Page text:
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12201228085?profile=originalFor the first time at Watts Gallery, discover an exhibition dedicated to a 19th century craze that saw the birth of 3D images. Victorian Virtual Reality: Photographs from the Brian May Archive of Stereoscopy will present highlights from the Brian May Archive of Stereoscopy to explore the 19th-century photography craze that, for the first time, enabled pictures to appear in 3D.

Featuring over 150 stereoscopic photographs, experience how this lesser-known Victorian innovation continues to captivate today through a range of viewers and digital techniques.

Discover the 19th-century art of stereoscopy, which saw a second wave of popularity in the mid-20th century. It was at that time that the young Sir Brian May – later the lead guitarist for Queen – began his passion for this photographic phenomenon and formed his world-leading collection of stereoscopy.

Through viewers, stereoscopic photographs and interactive elements, explore topics such as celebrity portraits, snapshots of Victorian life, scenes of satire and devilry found in Sir Brian May’s collection. Stereoscopic photographs and other artwork from Watts Gallery Trust’s own collection will feature among the loaned works.

Victorian Virtual Reality will be the first exhibition at Watts Gallery dedicated to stereoscopy. It will open with an introduction to the stereoscopy and early images from Sir Brian May’s collection, including his first ever stereocard – the Weetabix hippos - and examples of the earliest viewing devices and photographs of Victorians at home, sharing and viewing their own collections of images.

Victorian Virtual Reality
4 July 2023 – 25 February 2024
Watts Gallery, Down Lane, Compton, Surrey, GU3 1DQ

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12201228693?profile=originalRobert Thornton Brain was a retired Inland Revenue Officer in 1891 when he began taking stereoviews of Great Yarmouth and beyond.  His stereoscopic photographs were usually given a serial number and a date, along with a brief description of the subject. He also included some technical details such as the exposure time, aperture and the manufacturer of the photographic dry plate. Various plates were tried by Robert Brain and included Ilford, Paget, Castle etc.

I am having difficulty in deciphering the annotation on this card of Great Yarmouth’s Britannia Pier that appears to say :- “Soo” for the manufacturer of the dry plate. Does any member of this forum have any ideas what dry plate manufacturer this abbreviation represents?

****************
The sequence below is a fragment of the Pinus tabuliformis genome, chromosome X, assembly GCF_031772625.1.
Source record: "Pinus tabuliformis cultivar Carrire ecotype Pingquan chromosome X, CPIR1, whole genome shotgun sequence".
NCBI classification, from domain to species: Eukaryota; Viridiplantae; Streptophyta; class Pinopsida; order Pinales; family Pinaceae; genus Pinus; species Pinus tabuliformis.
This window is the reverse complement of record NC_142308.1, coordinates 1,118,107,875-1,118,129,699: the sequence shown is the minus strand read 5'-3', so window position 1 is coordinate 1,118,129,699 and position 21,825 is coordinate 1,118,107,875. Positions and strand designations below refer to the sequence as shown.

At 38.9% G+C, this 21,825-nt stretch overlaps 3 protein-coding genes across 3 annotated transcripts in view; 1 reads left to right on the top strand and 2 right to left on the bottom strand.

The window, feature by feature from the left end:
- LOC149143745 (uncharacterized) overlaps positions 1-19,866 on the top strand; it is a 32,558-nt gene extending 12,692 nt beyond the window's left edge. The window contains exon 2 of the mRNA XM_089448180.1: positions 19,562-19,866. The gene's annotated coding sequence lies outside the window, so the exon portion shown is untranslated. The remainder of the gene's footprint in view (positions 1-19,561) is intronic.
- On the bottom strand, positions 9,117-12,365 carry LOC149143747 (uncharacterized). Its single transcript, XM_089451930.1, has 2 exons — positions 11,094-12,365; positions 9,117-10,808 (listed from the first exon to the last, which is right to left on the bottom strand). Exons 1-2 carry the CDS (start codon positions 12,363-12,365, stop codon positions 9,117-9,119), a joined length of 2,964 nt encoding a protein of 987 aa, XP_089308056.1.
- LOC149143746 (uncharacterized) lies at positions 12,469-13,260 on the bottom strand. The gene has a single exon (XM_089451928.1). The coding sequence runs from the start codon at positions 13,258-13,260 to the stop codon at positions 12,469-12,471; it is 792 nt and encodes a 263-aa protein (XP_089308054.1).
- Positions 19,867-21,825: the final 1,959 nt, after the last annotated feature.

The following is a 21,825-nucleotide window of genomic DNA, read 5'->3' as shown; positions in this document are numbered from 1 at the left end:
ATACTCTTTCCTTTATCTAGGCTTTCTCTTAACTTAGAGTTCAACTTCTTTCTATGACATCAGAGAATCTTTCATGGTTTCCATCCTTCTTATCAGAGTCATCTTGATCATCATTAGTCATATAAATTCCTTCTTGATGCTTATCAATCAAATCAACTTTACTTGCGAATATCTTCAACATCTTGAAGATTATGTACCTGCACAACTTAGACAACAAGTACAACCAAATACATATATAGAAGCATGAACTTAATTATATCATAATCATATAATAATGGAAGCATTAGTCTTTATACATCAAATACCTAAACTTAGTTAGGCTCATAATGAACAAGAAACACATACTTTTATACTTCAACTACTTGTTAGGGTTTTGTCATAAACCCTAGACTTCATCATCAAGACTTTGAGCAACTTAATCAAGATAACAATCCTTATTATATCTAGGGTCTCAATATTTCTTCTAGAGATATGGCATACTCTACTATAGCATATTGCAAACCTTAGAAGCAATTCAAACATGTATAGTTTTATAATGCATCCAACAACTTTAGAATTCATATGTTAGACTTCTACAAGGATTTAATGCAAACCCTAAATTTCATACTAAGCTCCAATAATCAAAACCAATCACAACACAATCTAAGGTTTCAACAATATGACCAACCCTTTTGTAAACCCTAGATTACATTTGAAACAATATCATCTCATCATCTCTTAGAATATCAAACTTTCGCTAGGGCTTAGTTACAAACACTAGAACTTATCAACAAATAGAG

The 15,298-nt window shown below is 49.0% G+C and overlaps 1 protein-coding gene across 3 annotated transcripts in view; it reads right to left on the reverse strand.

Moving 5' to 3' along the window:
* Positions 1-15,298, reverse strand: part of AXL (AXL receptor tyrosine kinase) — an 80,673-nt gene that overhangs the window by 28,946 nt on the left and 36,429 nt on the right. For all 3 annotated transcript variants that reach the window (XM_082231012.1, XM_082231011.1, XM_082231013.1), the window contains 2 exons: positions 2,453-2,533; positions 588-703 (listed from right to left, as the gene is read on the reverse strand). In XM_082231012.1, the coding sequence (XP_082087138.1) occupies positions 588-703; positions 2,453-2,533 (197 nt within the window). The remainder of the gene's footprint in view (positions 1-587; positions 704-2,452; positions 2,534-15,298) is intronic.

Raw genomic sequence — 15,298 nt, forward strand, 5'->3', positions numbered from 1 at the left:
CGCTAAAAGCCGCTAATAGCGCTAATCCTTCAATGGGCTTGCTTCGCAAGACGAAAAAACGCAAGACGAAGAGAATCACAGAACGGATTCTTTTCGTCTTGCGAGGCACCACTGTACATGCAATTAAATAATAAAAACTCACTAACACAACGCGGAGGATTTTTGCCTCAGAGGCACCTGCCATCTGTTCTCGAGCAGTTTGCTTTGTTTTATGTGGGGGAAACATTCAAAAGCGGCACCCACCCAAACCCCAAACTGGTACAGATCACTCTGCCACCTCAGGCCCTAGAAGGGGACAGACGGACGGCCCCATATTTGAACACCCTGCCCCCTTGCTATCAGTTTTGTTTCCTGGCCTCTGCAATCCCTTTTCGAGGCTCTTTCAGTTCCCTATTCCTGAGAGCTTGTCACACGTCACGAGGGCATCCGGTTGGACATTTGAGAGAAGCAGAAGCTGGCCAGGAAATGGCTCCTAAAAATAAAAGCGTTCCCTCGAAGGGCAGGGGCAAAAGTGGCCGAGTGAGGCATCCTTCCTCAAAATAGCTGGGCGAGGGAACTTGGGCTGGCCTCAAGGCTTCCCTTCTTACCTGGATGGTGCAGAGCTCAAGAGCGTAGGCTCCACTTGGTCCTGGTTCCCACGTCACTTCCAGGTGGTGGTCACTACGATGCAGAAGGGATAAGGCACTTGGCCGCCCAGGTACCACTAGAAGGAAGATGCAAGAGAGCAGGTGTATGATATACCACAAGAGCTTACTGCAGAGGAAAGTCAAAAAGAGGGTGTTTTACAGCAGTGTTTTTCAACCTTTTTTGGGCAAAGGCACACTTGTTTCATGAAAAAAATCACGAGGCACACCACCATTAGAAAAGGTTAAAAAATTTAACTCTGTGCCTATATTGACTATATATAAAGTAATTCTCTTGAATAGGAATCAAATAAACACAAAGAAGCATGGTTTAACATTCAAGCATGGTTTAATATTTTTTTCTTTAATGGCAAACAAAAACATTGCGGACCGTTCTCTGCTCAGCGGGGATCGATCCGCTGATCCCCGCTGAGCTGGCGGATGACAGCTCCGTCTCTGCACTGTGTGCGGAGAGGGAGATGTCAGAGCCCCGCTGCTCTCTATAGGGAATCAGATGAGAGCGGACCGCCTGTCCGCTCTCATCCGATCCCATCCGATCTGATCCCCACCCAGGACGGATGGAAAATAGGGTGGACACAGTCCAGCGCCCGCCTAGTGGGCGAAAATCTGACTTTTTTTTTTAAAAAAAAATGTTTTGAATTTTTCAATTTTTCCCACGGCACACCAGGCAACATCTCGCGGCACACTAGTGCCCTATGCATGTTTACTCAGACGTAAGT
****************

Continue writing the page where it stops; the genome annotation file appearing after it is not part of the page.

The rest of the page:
Any suggestions will be gratefully received.                                                                                                                         


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12201225080?profile=originalTuesday 30 May is National Creativity Day, and Newport's creative arts department in Coleg Gwent will be celebrating this by creating Wales’ largest cyanotype. This Welsh record-breaking cyanotype will be made in Waunfawr Park, Newport, opposite Crosskeys Campus, on Tuesday 30th May at midday and everyone is welcome to be involved. 

The cyanotype artwork will 11 meters long and three meters wide – 33m2 in total. It will be made using staff and learners to create silhouettes to represent the wonderful diversity of people in Crosskeys Campus.

12201225476?profile=originalLecturer in Photography and Course Leader of the FDa and BA Photography programme Peter Britton says "This will be a test process for something exciting we have happening later in the year... We have just started the process of applying to the Guinness book of records to make one of the worlds biggest photographs. We will be using the cyanotype process again, to create an image that is ENORMOUS - the worlds biggest cyanotype! As for date and location, to be confirmed, but probably September this year..."

More on BPH when details are released. In the meantime this record-breaking Welsh cyanotype is equally exciting. and

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12201226500?profile=originalAs Great Britain faced a third year of gruelling trench warfare on the continent and dirigible attacks on its shores, the American expatriate Alvin Langdon Coburn joined with fellow London transplant Ezra Pound to produce a series of experimental photographs Pound dubbed ‘vortographs’.  This talk from Anne McCauley will explore how these pictures came into existence by focusing on the day of their public presentation at the London Camera Club and why abstraction found a particular resonance at this historical time and place.

Anne McCauley, ‘Alvin Langdon Coburn, the Great War, and the “World’s First Abstract Photographs”: 8 February 1917’ 
30 May ‘23, 1800 - 1930
Keynes Library, Birkbeck, 43 Gordon Square, London WC1H OPD
Free and open to all

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12201227491?profile=originalSpanning nearly 200 years of photography history, the sale begins with a wide range 19th century processes, albums, and subjects, including an enigmatic portrait of a young man “contracting his eyebrows” from Guillaume Benjamin Duchenne Du Bolougne’s (1806-1875) landmark publication The Mechanism of Human Facial Expression, c.1854-1856, a beautifully-presented set of chromo-collotypes by master Japanese printer Kazumasa Ogawa (1860-1929), and a rare ambrotype depicting an distinguished African American gentleman, c.1860.